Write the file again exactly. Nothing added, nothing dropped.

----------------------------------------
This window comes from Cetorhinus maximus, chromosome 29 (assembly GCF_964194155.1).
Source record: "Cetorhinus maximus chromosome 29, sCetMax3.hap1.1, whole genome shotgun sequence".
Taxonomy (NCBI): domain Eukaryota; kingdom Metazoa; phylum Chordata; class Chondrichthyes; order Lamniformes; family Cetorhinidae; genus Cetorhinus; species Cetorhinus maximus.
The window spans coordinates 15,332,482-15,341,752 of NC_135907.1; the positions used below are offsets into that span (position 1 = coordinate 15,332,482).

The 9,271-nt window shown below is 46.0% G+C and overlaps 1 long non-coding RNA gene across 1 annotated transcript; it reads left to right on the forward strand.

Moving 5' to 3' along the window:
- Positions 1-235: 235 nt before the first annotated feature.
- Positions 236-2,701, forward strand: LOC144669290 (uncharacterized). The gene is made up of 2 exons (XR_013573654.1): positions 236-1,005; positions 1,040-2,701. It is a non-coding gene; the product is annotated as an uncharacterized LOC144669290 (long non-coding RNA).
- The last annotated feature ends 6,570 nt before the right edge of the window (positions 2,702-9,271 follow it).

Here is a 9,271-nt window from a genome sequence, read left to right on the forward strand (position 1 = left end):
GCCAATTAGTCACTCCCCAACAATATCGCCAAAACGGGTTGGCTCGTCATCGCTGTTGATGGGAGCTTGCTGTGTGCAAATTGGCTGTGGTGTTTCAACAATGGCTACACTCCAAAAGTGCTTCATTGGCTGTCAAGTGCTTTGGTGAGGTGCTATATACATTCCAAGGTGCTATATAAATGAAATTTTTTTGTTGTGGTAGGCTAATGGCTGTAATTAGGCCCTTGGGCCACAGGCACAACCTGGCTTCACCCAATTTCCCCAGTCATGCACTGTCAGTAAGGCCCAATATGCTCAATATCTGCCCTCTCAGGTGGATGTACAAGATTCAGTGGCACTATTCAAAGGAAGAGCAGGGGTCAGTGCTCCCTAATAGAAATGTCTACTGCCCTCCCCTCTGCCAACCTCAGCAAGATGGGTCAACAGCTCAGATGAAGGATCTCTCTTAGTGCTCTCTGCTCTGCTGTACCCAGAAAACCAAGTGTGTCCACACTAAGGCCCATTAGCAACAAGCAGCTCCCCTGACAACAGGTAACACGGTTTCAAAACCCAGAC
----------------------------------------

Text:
This window comes from Cetorhinus maximus, chromosome 29 (assembly GCF_964194155.1).
Source record: "Cetorhinus maximus chromosome 29, sCetMax3.hap1.1, whole genome shotgun sequence".
Taxonomy (NCBI): domain Eukaryota; kingdom Metazoa; phylum Chordata; class Chondrichthyes; order Lamniformes; family Cetorhinidae; genus Cetorhinus; species Cetorhinus maximus.
The window spans coordinates 15,332,482-15,341,752 of NC_135907.1; the positions used below are offsets into that span (position 1 = coordinate 15,332,482).

The 9,271-nt window shown below is 46.0% G+C and overlaps 1 long non-coding RNA gene across 1 annotated transcript; it reads left to right on the forward strand.

Moving 5' to 3' along the window:
- Positions 1-235: 235 nt before the first annotated feature.
- Positions 236-2,701, forward strand: LOC144669290 (uncharacterized). The gene is made up of 2 exons (XR_013573654.1): positions 236-1,005; positions 1,040-2,701. It is a non-coding gene; the product is annotated as an uncharacterized LOC144669290 (long non-coding RNA).
- The last annotated feature ends 6,570 nt before the right edge of the window (positions 2,702-9,271 follow it).

Here is a 9,271-nt window from a genome sequence, read left to right on the forward strand (position 1 = left end):
GCCAATTAGTCACTCCCCAACAATATCGCCAAAACGGGTTGGCTCGTCATCGCTGTTGATGGGAGCTTGCTGTGTGCAAATTGGCTGTGGTGTTTCAACAATGGCTACACTCCAAAAGTGCTTCATTGGCTGTCAAGTGCTTTGGTGAGGTGCTATATACATTCCAAGGTGCTATATAAATGAAATTTTTTTGTTGTGGTAGGCTAATGGCTGTAATTAGGCCCTTGGGCCACAGGCACAACCTGGCTTCACCCAATTTCCCCAGTCATGCACTGTCAGTAAGGCCCAATATGCTCAATATCTGCCCTCTCAGGTGGATGTACAAGATTCAGTGGCACTATTCAAAGGAAGAGCAGGGGTCAGTGCTCCCTAATAGAAATGTCTACTGCCCTCCCCTCTGCCAACCTCAGCAAGATGGGTCAACAGCTCAGATGAAGGATCTCTCTTAGTGCTCTCTGCTCTGCTGTACCCAGAAAACCAAGTGTGTCCACACTAAGGCCCATTAGCAACAAGCAGCTCCCCTGACAACAGGTAACACGGTTTCAAAACCCAGAC